Similarly, it is right to condemn the anti-semitism of the 'democratic' Allies prior to 1948 in refusing to open their borders to Jews fleeing Hitler; but it seems to me to undermine that condemnation to add "maybe if a Jewish state had been created, the Jews of Europe would have had a refuge, and millions might have survived". Maybe. But far better, surely, if they had been able to escape to America, or Britain, where most of them would have preferred to go. And where were the communists, homosexuals, gypsies, trade unionists supposed to seek refuge? A 'refuge' was not the answer - as post-1948 history has tragically shown.
In any case, the fate of the 'refuge' would have depended on Allied military success in north Africa.
SO is right to bend the stick against the 'idiot anti-imperialists' on the question of the Middle East; but I think maybe there's a danger of bending it too far.
Not Zionist: 2
Bryan Edmands, SO 290, 30.10.86
I wish to correct the balance of, and one of the central assertions made in, the article "The making of the Jewish state" in SO 289.
Mick Ackersley states that "Zionism is a term that has now ceased to have any very clear meaning". However, as he asserts, it does mean the right of the Jewish state of Israel to exist", even if perhaps "radically" altered.
But the state of Israel, a state clearly based upon the democratic wishes of the vast majority of its Jewish people, is a state fundamentally resting upon the oppression of over 2.25 million Palestinian Arabs - Arabs scattered throughout the Middle East (and elsewhere) or forced to live under the Israeli state's military control of the annexed West Bank and Gaza Strip, not to mention the concentration camp-like ghettoes in South Lebanon, denied democratic, civil rights, expelled from their homelands.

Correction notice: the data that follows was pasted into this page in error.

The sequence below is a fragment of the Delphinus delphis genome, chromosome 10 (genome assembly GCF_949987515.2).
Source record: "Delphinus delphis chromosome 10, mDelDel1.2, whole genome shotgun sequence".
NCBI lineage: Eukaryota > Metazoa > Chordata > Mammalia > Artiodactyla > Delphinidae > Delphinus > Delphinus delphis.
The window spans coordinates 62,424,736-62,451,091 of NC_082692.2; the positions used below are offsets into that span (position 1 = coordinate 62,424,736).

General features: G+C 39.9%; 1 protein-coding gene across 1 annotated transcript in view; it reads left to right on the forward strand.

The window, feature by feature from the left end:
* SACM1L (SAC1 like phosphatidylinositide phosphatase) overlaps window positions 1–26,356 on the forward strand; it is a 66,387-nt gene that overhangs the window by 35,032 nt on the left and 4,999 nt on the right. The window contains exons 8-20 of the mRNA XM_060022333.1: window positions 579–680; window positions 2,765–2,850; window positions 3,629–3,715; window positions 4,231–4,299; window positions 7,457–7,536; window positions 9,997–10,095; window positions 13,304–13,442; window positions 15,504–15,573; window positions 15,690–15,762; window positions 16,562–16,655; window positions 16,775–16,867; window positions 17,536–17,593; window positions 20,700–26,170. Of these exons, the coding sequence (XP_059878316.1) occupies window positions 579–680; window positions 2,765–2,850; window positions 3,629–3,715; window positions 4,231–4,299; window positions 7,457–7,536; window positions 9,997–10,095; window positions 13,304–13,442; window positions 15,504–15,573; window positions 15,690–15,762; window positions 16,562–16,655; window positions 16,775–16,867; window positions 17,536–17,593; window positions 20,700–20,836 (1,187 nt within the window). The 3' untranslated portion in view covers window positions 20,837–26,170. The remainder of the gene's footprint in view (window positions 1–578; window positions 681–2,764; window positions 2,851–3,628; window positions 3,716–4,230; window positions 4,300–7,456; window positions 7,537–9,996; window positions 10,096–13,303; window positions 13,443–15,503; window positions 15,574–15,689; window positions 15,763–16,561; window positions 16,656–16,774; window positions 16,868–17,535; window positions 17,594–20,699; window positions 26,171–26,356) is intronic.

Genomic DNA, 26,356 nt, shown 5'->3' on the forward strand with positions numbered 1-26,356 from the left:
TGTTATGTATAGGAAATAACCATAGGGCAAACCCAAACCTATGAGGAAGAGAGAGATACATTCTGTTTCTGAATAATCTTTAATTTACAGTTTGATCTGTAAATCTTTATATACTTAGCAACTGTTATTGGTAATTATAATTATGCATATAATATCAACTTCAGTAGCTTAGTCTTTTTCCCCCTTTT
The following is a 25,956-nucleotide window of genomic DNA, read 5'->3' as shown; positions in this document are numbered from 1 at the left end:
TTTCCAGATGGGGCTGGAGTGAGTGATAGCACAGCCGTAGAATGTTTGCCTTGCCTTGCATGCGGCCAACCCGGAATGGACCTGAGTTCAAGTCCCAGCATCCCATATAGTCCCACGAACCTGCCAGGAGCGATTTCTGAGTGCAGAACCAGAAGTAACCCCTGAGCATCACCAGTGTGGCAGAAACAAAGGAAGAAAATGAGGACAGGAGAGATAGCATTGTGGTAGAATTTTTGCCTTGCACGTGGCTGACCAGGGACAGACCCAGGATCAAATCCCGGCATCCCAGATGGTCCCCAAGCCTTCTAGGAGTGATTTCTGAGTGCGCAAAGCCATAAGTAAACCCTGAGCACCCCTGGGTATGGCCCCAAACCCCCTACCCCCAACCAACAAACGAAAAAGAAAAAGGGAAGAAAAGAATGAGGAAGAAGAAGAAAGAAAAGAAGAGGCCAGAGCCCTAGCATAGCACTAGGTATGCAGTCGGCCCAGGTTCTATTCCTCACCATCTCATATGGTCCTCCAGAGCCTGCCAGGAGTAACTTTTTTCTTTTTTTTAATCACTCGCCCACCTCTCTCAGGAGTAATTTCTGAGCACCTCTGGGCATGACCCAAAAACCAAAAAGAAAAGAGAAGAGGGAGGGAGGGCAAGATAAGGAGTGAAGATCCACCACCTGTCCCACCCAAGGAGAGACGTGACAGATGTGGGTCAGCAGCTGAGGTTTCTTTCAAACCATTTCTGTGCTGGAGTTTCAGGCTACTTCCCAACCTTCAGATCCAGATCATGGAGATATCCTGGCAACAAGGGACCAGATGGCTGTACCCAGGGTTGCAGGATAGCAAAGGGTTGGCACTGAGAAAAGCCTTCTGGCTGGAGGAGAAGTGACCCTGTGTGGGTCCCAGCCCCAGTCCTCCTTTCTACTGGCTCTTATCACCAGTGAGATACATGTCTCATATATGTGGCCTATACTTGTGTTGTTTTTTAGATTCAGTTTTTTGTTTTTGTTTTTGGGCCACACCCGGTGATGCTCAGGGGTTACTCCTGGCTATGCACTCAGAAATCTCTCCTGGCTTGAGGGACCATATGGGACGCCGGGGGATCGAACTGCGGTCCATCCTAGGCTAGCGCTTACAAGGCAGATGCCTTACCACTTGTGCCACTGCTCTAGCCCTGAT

To say that in a "sense", then, Socialist Organiser is "Zionist" is thus akin to saying that we support and condone all of this - and the manifestation of the Israeli government's foreign and domestic policy in the region, namely the continued and systematic terrorisation of the Palestinian and Arab peoples.
I understand the motivation behind the sentiments expressed in the article - there is no easy solution to this situation: and that most solutions put forward by the Left in essence reduce to an external and forceful destruction of not only the Israeli state but Jewish society and people!
But in trying to differentiate from this position Mick Ackersley has gone too far the other way!
Zionism is a thoroughly racist and reactionary ideology - one today based upon the maintenance of power of one people, the Jews, organised in their own militarised state, over that of a dispossessed and dispersed people, the Palestinian Arabs.
The terrible tragedy of the Jewish people is that in fleeing the Holocaust they built a homeland by the systematic brutalising and oppression of another people - a people who to this day continue a hard, bitter, misrepresented and all too often forgotten struggle against this reality.
Where 'anti-Zionism' leads
Jack Cleary [Sean Matgamna], SO 293, 20.11.86
Clive Bradley was one of the first two or three SO supporters to break away from the delusion we used to share with many on the left that the answer to the Jewish-Arab conflict is a "secular democratic state" in Palestine.
His comments on Mick Ackersley's review of "Pillar of Fire" are therefore significant, because, it seems to me, they are inspired by an emotional left-over from the old position and the attitudes that properly went with it.
Like ″Socialism", "Communism" and "Trotskyism", "Zionism" is now a pretty decayed word with lots of different meanings: it no longer defines something clearly - today you need additional information before you know what the word is being used for and what it means.
Its original - now its historic - meaning was clear enough; the goal of a Jewish state and activity to achieve it. Its logical meaning now, developing from its original meaning, should surely centre on the state created by the original Zionists and in one's attitude to that state. Those who support the right of the Jewish state, in some form, to exist, are, logically, "Zionists" - and that now includes a vast spectrum of opinion, including those, like SO, who are hostile to aspects of the existing Jewish state.